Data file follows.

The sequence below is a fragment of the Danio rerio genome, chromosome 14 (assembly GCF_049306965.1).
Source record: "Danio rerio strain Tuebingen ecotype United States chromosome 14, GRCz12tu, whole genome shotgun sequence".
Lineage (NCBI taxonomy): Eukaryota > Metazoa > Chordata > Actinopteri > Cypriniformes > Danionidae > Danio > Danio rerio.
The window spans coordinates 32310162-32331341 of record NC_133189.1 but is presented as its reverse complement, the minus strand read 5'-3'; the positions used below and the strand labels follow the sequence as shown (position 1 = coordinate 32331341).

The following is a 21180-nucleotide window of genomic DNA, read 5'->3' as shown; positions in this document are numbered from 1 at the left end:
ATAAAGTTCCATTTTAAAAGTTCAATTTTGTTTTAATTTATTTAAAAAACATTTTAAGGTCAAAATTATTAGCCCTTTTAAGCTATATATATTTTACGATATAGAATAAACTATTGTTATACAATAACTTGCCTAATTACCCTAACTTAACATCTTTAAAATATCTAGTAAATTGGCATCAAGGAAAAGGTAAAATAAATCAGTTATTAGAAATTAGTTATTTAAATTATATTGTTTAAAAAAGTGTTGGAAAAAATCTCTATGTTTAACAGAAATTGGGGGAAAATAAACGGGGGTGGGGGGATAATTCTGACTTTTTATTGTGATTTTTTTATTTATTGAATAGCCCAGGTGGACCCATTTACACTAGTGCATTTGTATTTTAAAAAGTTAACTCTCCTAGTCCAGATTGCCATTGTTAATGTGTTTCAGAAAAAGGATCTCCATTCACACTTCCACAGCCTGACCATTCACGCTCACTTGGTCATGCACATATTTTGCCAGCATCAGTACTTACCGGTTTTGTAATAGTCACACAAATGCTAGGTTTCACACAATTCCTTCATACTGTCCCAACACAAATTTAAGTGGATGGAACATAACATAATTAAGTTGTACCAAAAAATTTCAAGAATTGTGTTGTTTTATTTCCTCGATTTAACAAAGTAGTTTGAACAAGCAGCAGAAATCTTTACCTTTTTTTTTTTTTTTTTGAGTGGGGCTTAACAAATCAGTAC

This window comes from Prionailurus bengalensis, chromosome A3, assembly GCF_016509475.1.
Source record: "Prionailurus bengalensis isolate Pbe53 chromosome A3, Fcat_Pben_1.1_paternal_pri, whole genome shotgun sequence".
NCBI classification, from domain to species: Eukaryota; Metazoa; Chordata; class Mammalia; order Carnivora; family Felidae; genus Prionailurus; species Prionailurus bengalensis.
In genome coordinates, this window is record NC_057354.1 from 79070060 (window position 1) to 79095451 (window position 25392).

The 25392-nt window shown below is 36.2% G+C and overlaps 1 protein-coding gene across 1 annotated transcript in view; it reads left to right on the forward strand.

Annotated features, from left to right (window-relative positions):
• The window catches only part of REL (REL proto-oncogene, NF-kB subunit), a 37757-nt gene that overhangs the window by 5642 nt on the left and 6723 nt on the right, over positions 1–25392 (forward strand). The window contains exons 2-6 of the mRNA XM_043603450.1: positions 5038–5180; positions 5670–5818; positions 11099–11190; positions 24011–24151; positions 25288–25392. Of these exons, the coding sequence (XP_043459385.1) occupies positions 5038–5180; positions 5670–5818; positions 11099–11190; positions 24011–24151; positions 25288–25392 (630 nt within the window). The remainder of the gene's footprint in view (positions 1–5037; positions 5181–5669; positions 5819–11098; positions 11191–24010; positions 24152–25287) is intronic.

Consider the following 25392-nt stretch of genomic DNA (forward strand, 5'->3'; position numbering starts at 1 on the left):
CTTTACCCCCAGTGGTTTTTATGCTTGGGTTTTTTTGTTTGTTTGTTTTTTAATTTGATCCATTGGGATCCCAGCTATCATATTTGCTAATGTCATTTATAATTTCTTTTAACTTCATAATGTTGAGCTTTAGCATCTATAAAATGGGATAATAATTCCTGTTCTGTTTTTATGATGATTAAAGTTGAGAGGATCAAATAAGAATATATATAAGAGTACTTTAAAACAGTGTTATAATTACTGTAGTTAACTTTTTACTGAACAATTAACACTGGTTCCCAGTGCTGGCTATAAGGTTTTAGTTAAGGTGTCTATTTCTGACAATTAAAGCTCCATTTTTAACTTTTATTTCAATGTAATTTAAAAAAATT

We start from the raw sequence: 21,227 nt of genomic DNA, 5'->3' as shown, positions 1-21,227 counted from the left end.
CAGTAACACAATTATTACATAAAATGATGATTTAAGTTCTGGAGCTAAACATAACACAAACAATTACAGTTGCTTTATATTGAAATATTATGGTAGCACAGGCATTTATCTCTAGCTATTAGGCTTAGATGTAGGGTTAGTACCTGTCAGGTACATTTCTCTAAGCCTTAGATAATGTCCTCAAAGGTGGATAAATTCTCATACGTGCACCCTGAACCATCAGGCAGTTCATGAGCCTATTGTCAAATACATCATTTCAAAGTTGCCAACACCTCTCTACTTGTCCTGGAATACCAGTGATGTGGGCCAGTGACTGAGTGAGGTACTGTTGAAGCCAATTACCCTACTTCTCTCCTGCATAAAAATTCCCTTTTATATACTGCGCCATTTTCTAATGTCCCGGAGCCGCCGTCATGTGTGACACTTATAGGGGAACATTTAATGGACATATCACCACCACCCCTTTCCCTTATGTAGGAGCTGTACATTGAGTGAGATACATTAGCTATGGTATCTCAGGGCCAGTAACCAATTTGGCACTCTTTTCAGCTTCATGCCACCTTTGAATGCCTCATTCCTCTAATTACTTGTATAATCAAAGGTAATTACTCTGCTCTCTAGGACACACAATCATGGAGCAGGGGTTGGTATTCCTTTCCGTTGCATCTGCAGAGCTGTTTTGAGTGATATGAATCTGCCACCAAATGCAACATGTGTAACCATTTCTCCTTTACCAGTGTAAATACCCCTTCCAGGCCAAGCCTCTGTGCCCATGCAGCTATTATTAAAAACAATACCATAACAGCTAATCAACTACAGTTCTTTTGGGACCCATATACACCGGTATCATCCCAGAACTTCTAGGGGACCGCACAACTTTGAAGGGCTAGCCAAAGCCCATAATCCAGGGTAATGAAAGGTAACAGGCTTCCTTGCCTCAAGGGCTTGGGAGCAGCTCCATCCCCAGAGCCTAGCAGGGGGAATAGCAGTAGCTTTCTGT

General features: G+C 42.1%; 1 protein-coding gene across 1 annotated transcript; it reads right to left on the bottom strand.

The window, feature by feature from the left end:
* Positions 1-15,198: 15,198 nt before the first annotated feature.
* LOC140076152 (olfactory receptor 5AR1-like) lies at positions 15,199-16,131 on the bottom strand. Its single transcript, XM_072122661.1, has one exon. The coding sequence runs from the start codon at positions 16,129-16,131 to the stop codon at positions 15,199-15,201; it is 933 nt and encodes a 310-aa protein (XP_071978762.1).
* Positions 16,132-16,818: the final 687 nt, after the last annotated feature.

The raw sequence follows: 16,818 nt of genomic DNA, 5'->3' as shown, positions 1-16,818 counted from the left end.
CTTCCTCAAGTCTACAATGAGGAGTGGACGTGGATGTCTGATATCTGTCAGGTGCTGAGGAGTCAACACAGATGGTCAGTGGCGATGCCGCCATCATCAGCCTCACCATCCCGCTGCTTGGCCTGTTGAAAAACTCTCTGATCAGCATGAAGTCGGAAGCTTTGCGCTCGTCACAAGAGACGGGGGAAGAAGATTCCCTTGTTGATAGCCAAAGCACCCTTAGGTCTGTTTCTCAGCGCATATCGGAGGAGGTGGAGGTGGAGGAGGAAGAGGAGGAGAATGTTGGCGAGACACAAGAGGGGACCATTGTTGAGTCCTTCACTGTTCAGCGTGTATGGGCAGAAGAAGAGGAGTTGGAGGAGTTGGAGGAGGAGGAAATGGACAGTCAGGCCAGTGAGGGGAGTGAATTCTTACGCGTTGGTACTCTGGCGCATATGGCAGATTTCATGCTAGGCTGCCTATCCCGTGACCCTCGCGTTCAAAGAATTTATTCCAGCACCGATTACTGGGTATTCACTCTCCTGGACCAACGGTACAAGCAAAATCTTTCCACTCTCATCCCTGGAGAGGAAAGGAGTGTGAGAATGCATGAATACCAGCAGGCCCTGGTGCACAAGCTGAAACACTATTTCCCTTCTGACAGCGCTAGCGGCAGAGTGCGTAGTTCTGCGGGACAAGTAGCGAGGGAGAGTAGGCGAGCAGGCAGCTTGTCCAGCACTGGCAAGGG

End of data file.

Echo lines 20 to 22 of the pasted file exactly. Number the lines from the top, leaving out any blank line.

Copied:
* Positions 1-15,198: 15,198 nt before the first annotated feature.
* LOC140076152 (olfactory receptor 5AR1-like) lies at positions 15,199-16,131 on the bottom strand. Its single transcript, XM_072122661.1, has one exon. The coding sequence runs from the start codon at positions 16,129-16,131 to the stop codon at positions 15,199-15,201; it is 933 nt and encodes a 310-aa protein (XP_071978762.1).
* Positions 16,132-16,818: the final 687 nt, after the last annotated feature.